Posted: Friday, 2 October 2020 @ 09:10
In a probate dispute what are the ways to maximise your chances of winning and ensuring that you have a successful outcome? There are no silver bullets in any legal case but here are some thoughts which may help.
1 Have A Plan - In the cases I fight for my clients I visualise winning in Court and/or securing great outcomes. This result is one focused on securing the primary objective of the client be it getting a property sold, executor removed, just monies obtained. The point is that you have an end destination and moreover your lawyer and you have a clear idea of the staging points on this journey.
2 Face Reality - To what extent have you factored the impact of external events such as Covid 19 on your case in that it will impact the resources of the Court you are dealing with, your resources and your opponent's position? Have you done a SWOT analysis of your case? (Strengths, weaknesses, opportunities and threats). Have you discussed the level of costs which will be incurred with your lawyer? Fundamentally have you brought everything into your consciousness about your legal prospects on your dispute? And what are you doing with that knowledge?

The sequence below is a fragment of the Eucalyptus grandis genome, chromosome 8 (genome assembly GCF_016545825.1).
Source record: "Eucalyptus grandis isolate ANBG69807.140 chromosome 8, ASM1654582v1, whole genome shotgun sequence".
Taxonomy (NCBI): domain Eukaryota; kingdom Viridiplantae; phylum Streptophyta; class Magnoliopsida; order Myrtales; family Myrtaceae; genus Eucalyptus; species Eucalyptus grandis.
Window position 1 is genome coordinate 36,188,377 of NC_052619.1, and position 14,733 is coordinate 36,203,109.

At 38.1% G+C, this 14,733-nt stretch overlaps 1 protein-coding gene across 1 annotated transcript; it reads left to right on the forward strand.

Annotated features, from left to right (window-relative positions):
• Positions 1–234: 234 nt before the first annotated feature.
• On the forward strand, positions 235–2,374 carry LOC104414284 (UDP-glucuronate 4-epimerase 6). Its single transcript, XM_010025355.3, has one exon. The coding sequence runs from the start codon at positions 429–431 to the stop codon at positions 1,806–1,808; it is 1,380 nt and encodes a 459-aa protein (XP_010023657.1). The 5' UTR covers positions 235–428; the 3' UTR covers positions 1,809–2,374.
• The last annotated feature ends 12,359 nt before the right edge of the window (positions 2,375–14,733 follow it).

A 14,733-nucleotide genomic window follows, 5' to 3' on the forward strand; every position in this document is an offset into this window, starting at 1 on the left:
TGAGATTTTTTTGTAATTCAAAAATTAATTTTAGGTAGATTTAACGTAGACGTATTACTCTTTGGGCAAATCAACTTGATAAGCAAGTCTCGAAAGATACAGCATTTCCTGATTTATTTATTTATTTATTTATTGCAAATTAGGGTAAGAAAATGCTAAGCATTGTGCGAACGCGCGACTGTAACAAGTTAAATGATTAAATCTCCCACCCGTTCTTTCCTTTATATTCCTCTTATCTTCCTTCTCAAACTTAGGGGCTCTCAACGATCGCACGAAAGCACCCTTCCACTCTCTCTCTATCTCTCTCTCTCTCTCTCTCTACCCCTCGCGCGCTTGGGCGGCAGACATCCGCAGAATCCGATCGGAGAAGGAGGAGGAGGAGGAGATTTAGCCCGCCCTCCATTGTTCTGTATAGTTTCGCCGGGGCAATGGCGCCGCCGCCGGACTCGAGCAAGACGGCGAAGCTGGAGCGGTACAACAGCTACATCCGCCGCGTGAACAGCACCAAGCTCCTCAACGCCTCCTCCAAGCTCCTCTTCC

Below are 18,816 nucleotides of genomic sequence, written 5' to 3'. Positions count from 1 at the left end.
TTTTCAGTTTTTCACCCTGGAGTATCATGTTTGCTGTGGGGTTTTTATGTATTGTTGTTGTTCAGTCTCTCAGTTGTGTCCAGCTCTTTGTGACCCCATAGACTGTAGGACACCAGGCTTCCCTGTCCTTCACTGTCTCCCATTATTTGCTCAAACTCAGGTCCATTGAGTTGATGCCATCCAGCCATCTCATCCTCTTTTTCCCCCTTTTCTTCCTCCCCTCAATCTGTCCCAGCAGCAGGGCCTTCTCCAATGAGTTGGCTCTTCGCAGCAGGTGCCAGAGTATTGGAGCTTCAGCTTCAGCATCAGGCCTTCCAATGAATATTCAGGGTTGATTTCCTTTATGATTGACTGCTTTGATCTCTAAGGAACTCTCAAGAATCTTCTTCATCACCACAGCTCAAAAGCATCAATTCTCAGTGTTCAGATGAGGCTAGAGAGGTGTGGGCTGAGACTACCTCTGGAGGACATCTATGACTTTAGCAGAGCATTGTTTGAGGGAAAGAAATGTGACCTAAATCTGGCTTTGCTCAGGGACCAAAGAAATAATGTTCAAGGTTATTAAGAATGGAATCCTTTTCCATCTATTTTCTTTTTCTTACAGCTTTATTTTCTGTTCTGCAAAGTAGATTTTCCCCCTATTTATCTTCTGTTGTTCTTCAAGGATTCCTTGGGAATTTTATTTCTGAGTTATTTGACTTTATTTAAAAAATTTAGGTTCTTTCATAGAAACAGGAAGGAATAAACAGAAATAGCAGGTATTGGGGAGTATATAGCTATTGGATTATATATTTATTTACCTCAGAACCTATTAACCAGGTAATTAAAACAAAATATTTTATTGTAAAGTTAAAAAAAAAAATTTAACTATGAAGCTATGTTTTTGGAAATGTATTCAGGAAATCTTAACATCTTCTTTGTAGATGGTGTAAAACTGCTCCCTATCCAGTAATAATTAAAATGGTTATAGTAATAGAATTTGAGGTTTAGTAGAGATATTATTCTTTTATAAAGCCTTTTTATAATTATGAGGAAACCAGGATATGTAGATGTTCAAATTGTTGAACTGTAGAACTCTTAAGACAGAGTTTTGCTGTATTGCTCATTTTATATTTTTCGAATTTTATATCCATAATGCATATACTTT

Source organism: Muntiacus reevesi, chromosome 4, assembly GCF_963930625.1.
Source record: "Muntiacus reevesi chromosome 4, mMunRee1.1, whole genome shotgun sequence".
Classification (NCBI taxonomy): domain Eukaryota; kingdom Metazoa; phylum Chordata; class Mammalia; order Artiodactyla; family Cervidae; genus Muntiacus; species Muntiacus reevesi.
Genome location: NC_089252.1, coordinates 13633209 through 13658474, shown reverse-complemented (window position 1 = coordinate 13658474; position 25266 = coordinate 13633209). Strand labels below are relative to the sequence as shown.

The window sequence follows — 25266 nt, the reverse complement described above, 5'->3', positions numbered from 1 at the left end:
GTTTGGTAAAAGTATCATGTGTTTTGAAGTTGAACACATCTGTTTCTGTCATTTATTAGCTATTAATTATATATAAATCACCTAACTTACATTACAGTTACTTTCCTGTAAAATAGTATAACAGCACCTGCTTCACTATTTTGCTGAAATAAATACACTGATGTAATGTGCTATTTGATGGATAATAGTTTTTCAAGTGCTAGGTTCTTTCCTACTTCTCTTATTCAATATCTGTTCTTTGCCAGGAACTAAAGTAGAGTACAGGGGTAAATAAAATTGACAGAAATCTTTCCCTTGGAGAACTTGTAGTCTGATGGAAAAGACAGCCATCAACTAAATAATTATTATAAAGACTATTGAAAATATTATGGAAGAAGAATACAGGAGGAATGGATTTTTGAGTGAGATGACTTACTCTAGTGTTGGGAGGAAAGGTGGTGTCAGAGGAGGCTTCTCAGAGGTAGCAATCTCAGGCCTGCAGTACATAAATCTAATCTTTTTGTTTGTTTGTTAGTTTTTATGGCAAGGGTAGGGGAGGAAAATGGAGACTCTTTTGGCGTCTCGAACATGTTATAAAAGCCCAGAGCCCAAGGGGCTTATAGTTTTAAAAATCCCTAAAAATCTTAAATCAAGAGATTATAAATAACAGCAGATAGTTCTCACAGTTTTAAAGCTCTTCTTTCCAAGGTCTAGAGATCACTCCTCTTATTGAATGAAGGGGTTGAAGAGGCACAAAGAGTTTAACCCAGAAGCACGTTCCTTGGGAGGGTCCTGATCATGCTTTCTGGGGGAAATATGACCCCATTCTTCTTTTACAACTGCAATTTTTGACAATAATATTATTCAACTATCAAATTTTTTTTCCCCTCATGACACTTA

3 Take an Understated Position In Style- In an adversarial legal system I have found that often I have managed to secure better outcomes for clients by taking an understated tone (not in action). This leads to the potential to have more impact on the opposing lawyer and crucially the judge. For example, if I am in Court I will be more focused on the chronology and documents going before the Judge rather than partisan nature of a Skeleton Argument. Judges are used to partisan arguments so these have limited impact. What you do is applying influencing skills to get the outcome you want.
4 Be Decisive and Aggressive in Action - I think one of criticisms of some lawyers is that they can allow themselves to get sucked into bickering correspondence with the other side which do not do much good except create high fees. Correspondence between lawyers may be useful but it must serve a purpose such as narrowing issues of dispute, understanding the other side or trying to obtain information. Sometimes aggressive correspondence achieves better outcomes but can often be counter-productive. However decisive action such as calmly carrying out a threat which has been thought through beforehand does work provided that is part of a well thought plan.
5 Persevere - Memo to yourself and your lawyer. “Nothing in this world can take the place of persistence. Talent will not; nothing is more common than unsuccessful men with talent. Genius will not; unrewarded genius is almost a proverb. Education will not; the world is full of educated derelicts. Persistence and determination alone are omnipotent.”